Janessa Mondestin on the Pillars of Building an Inclusive Workplace Culture

Janessa Mondestin

Words matter to Janessa Mondestin, Director of Employee Experience at Mission North. One major thread running throughout her career is the importance of language and communications and of holding organizations accountable to their commitments to diversity, equity and inclusion (DE&I) and to transparency.

Janessa joined Mission North in 2021 as a vital addition to our HR team and to support our 100+-and-growing staff. Her role draws on prior skillsets honed through positions in the wellness and finance industries at Yoga International and Better Fit Body and at JPMorgan Chase.

“I think I'm always at that crossroads of how we can balance out what different groups need—whether it’s employees and employers, trainers and clients, or bankers and the communities they serve,” Janessa said. “It’s not necessarily about compromise but it is about collaboration and becoming catalysts for change or greater good for all. You won’t always get what you want, but I guarantee you that you will have something better in the end result than what you had in the very beginning.”

A key piece of Janessa’s work is in taking the building blocks of DE&I projects and making sure that they become an integral part of the living and breathing corporate fabric. “I think about organizations and how they live their values as creating a clothing ensemble,” she said. “We wear our work, day in and day out, and I want to know how people feel about wearing their organization outfit in their daily lives.”

I recently chatted with Janessa about her thoughts and advice on employee experience, building inclusive workplaces and how DE&I should be part and parcel of everything that a company does. What follows is an edited version of our discussion:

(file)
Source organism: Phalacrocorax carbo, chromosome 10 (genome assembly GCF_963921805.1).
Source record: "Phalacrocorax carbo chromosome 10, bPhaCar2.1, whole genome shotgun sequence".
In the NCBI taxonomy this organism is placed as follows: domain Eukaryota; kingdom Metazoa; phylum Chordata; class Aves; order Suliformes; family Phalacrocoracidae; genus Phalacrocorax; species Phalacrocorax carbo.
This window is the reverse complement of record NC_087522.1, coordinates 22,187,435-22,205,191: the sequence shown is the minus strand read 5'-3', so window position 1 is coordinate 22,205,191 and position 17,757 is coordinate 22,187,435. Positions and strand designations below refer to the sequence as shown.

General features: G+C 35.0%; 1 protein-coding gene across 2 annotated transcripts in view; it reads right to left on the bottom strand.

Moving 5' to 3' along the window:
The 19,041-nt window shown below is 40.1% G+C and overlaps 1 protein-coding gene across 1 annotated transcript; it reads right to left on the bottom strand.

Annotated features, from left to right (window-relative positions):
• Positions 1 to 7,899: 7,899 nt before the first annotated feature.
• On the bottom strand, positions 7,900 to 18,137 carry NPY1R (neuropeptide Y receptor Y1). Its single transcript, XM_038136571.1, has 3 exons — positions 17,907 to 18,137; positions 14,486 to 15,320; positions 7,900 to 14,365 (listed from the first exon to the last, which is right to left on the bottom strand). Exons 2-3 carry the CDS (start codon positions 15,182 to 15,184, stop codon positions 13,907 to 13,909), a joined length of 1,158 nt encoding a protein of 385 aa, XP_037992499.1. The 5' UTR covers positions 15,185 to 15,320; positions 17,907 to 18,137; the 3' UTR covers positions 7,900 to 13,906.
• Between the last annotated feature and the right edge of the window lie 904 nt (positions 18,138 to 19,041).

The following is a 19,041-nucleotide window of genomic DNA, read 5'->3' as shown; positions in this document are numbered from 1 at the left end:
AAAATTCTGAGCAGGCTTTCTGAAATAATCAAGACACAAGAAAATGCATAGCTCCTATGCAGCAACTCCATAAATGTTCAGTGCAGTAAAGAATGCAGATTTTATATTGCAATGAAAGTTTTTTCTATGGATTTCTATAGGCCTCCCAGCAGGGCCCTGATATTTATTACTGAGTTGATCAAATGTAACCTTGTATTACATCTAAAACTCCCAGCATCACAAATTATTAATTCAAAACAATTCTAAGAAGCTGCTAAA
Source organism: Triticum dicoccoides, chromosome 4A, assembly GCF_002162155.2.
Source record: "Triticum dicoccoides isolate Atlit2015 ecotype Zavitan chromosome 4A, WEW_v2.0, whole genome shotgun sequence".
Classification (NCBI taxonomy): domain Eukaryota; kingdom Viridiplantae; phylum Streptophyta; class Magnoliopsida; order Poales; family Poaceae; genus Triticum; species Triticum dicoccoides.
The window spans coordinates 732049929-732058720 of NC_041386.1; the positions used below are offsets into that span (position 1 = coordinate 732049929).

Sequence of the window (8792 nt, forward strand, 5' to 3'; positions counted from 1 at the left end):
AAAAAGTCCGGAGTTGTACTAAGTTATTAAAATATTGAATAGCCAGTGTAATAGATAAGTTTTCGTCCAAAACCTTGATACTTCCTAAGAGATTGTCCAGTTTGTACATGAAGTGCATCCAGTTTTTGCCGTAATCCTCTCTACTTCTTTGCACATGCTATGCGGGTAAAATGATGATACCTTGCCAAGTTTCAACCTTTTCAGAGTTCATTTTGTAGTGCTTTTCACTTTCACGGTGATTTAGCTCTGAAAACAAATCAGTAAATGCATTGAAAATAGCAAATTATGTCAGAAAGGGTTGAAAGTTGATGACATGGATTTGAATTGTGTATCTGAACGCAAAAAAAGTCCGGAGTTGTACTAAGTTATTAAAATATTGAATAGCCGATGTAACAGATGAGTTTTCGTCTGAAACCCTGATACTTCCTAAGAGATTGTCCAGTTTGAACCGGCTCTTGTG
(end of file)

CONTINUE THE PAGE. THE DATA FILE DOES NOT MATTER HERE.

What does employee experience mean to you?

Leaders tend to think of employee experience as wanting to manage all the different people that could work there, but it’s something that can’t be measured. What you can do is to build infrastructure that you want people to navigate through and you build a maze or a pathway towards success, but how employees receive that, based on all the external pressures, you cannot manage that.

You don't know what people are bringing to the table on day one. Most people leave their job on Friday, then start a new job on Monday. And trust me, the baggage of all their years of their previous job doesn't go away over a weekend. And so the experience is curated.

Employee experience is making sure that we're aligned between who we say we are and how we present the processes for those values to show up. If we find through check-ins or surveys that we are misaligned, it’s about how we course correct in a time period that is feasible and acceptable.

What we can do is provide employees with the tools and the resources to manage the workload that we have, that's designed to make the business profitable. If you need to scale back, we have a method for that. If you need to progress, we have a method for that. And if we don't have a method for it, we need to create one to alleviate the burden of being at work and feeling like it's arduous, because work is effort.

<split-lines>"Employee experience is making sure that we're aligned between who we say we are and how we present the processes for those values to show up."<split-lines>

In terms of building more inclusive workplaces, where do you think that organizations are succeeding, and where are they failing, and why?

I think where they're succeeding is in building communities inside of their organizations. Where they're not succeeding is in empowering those communities to have a say into how the policy in the workplace actually enforces their values. If, when the inclusivity meeting ends, I have to go back to microaggressions and a toxic work environment, then what was the purpose of having the community?

The other part of being more inclusive is in looking outside the box for what organizations consider an ideal candidate to be. It’s about identifying skill sets and the potential to grow. Then, it’s also not counting people out at face value, both during recruitment but within the workplace. Everyone has a different way of communicating and a different working style.

I've met people who work fantastically and creatively at night more than they did ever during the day. Working asynchronously has been huge for organizations to move the needle on progress and success. Companies couldn’t think of those types of solutions beforehand because everyone worked 9-to-5. Now, you have so many more variables where people can show up to work as their best selves in their own element and still move the needle.